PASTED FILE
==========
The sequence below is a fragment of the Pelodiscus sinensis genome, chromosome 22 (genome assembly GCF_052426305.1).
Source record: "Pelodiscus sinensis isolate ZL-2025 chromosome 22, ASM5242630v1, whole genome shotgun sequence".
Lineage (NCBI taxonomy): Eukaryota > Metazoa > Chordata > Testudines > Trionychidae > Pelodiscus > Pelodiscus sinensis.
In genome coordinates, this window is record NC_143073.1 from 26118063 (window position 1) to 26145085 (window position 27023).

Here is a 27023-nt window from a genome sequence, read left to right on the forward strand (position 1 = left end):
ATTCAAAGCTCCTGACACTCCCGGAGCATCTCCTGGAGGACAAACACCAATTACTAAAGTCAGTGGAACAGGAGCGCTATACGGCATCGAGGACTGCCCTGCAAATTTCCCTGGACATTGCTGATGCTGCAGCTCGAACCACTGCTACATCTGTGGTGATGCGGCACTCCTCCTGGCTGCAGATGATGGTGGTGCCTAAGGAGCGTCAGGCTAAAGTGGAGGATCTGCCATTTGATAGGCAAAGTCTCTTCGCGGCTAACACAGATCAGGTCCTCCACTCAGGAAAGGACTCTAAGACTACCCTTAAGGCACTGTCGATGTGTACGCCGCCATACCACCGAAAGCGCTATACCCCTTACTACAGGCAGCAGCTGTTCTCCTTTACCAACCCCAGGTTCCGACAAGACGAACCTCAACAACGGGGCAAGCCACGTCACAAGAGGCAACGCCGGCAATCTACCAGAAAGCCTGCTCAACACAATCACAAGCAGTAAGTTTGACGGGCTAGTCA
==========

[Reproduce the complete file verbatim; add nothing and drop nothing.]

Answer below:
The sequence below is a fragment of the Pelodiscus sinensis genome, chromosome 22 (genome assembly GCF_052426305.1).
Source record: "Pelodiscus sinensis isolate ZL-2025 chromosome 22, ASM5242630v1, whole genome shotgun sequence".
Lineage (NCBI taxonomy): Eukaryota > Metazoa > Chordata > Testudines > Trionychidae > Pelodiscus > Pelodiscus sinensis.
In genome coordinates, this window is record NC_143073.1 from 26118063 (window position 1) to 26145085 (window position 27023).

Here is a 27023-nt window from a genome sequence, read left to right on the forward strand (position 1 = left end):
ATTCAAAGCTCCTGACACTCCCGGAGCATCTCCTGGAGGACAAACACCAATTACTAAAGTCAGTGGAACAGGAGCGCTATACGGCATCGAGGACTGCCCTGCAAATTTCCCTGGACATTGCTGATGCTGCAGCTCGAACCACTGCTACATCTGTGGTGATGCGGCACTCCTCCTGGCTGCAGATGATGGTGGTGCCTAAGGAGCGTCAGGCTAAAGTGGAGGATCTGCCATTTGATAGGCAAAGTCTCTTCGCGGCTAACACAGATCAGGTCCTCCACTCAGGAAAGGACTCTAAGACTACCCTTAAGGCACTGTCGATGTGTACGCCGCCATACCACCGAAAGCGCTATACCCCTTACTACAGGCAGCAGCTGTTCTCCTTTACCAACCCCAGGTTCCGACAAGACGAACCTCAACAACGGGGCAAGCCACGTCACAAGAGGCAACGCCGGCAATCTACCAGAAAGCCTGCTCAACACAATCACAAGCAGTAAGTTTGACGGGCTAGTCA